Sucker Punch (2011, dir: Zack Snyder)

If 300 is a light-hearted, cartoon-y take on hot young guys doing bloodthirsty things, then Sucker Punch is the female equivalent, a lurid modern-gothic bit of fun peopled by girls/women whose clothes are all a bit too tight, loose, skimpy or absent. But 300 is dumb shit compared to this, a mad kaleidoscopic mash-up of pop trash loosely held together by a video-game conceit: our fab five of fearless young women – Charlie’s Angels on crystal meth – are fired into one crazy situation after another (disarm the bomb, kill the dragon, defeat the Nazis etc), each situation preceded and precipitated by a dance by Baby Doll (Emily Browning) and accompanied by high-octane mixes of old school tunes by Marcus De Vries. So we get Jefferson Airplane’s “White Rabbit”, the Beatles’ “Tomorrow Never Knows”, Roxy Music’s “Love Is the Drug”, among others. The effect is intoxicating, if you can take this sort of thing, possibly migraine-inducing if you can’t. Buried deep inside is an exploration of themes also handled by Lucile Hadzihalilovic in her overlooked and beautiful Innocence – the enculturation of young women. Both films, 300 and Sucker Punch, were directed by Zack Snyder, a man whose output up till this point has suggested that at his worst he’s a hack (Dawn of the Dead), at his best (flashes of this in Watchmen) a Hollywood player trying to move the artform onwards. His artform being the comic-derived, pulpy, over-caffeinated actioner. Sucker Punch is the apotheosis of this. But I haven’t mentioned the cast, apart from the always luminescent Browning – Abbie Cornish being the only one who doesn’t really fit in with Jena Malone, Vanessa Hudgens and Jamie Chung (Cornish too old? too above-it-all?). Nor have I mentioned that the action actually takes place on two levels of reality, up here in some kind of women’s correctional facility over which Carla Gugino presides while the girls suck air across their teeth. And then in the various rabbit holes that the plot dives down, where alter egos of the young women go to deadly work like some underdressed X-Women. We never actually see Baby Doll dance, but the idea that a young woman gyrating on a table top can create so much disruptive energy, enough to drive deadly combat, that’s brilliant. Because it entirely subverts the normal dynamics of action films, which are essentially about men giddy on heroic notions of saving the dancing girl. Here the women go to war, driven by something so powerful it cannot be shown. Unleashed by the concept, Snyder goes to work with the CG, which doesn’t even vaguely attempt to ape reality – the problem with too much CG work these days, from Pixar down. Instead he’s free to create impossible worlds where imaginary, though consistent, laws of physics hold sway. Yes, if you’re being snitty, Sucker Punch can be seen as an update of the erotic girls school or prison drama. There is a lot of lingerie. I’m not going to mount a defence of this aspect of it; I can’t. That doesn’t make the film any less brilliant. And having had the misfortune to watch Snyder’s Man of Steel, more hackwork, let’s just hope one day soon he gets back with the Sucker Punch programme instead of all this messing around with adaptations of previously existing “properties”.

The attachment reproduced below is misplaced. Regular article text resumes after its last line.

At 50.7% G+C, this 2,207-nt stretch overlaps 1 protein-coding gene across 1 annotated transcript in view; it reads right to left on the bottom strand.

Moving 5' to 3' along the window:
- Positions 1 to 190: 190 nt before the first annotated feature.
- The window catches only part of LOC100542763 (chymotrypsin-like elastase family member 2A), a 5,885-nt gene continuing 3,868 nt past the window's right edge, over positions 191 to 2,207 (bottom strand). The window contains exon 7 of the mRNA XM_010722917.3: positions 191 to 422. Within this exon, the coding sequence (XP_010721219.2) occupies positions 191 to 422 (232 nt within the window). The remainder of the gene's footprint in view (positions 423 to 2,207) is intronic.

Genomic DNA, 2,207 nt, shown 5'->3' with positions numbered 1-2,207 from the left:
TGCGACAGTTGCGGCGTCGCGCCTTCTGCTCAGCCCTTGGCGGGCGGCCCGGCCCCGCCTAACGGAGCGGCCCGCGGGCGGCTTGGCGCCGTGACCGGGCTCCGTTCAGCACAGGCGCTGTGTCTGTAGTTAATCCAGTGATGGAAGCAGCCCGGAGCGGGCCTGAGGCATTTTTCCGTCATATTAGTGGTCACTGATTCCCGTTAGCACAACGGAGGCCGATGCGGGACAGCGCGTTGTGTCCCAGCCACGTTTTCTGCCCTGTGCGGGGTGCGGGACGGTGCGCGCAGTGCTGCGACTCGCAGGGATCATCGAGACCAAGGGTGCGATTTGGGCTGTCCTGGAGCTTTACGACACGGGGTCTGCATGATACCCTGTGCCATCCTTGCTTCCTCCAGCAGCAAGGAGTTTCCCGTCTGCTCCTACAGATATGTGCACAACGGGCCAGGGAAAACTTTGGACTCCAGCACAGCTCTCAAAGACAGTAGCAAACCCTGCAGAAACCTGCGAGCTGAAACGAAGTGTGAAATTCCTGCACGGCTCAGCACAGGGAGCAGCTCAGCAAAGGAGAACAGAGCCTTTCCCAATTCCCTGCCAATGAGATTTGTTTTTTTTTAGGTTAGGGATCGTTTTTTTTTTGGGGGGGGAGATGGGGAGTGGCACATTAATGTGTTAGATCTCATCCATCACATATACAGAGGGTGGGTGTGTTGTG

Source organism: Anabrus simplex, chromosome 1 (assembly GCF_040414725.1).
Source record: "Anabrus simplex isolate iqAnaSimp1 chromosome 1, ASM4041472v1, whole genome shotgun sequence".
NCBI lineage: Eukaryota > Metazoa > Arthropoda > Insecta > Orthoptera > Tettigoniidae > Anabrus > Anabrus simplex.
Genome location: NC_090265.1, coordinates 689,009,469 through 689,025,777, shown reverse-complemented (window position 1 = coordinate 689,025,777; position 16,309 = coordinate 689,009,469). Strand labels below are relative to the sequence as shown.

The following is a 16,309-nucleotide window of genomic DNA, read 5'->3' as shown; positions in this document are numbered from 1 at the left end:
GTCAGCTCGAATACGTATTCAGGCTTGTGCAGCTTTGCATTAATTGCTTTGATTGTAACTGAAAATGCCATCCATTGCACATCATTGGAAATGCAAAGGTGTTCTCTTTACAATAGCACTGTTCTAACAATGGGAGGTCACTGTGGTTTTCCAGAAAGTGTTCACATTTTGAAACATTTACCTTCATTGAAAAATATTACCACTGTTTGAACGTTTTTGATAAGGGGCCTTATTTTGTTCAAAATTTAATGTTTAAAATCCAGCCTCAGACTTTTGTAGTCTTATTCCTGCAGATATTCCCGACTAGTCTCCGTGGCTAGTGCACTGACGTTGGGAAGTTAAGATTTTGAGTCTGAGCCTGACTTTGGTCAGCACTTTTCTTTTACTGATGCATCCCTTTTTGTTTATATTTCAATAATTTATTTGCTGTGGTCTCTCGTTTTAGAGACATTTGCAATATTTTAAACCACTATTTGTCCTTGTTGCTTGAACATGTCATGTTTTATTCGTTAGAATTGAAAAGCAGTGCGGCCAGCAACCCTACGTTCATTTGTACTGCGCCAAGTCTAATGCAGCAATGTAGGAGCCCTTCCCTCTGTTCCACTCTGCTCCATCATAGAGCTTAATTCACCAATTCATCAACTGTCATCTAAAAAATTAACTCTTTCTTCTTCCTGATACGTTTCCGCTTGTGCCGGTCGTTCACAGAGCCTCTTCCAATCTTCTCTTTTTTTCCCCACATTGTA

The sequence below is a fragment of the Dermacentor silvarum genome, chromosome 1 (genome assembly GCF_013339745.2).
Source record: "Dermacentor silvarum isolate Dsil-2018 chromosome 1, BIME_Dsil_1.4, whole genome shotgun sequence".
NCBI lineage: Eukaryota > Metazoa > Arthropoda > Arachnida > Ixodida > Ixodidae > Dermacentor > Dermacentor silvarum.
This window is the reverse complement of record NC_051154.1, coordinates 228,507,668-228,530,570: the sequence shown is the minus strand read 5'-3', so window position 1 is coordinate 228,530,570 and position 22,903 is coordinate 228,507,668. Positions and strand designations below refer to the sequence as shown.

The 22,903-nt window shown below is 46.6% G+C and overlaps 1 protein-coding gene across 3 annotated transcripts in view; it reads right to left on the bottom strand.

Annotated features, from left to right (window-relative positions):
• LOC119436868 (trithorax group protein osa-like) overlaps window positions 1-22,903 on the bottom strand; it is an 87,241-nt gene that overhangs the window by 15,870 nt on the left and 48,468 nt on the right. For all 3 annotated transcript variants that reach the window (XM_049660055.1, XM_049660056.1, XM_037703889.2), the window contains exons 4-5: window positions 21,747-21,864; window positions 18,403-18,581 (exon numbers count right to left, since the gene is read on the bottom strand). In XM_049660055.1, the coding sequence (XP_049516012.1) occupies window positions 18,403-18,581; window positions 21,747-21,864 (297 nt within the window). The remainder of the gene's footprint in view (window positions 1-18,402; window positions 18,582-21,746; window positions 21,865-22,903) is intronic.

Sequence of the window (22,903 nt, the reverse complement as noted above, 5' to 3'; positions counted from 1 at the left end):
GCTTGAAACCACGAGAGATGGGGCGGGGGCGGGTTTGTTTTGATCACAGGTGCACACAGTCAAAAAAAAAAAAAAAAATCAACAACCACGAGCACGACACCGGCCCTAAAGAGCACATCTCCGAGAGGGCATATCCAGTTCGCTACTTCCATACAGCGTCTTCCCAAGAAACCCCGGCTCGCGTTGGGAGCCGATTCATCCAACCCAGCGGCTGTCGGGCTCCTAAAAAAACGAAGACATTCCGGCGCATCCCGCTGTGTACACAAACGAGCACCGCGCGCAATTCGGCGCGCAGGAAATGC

Why Watch?


  • A great cast includes Jon Hamm, Oscar Isaac and Scott Glenn
  • Larry Fong’s intense cinematography
  • Snyder and Steve Shibuya’s inventive screenplay
  • The great Marcus de Vries/Tyler Bates soundtrack


© Steve Morrissey 2014



Sucker Punch – Watch it now at Amazon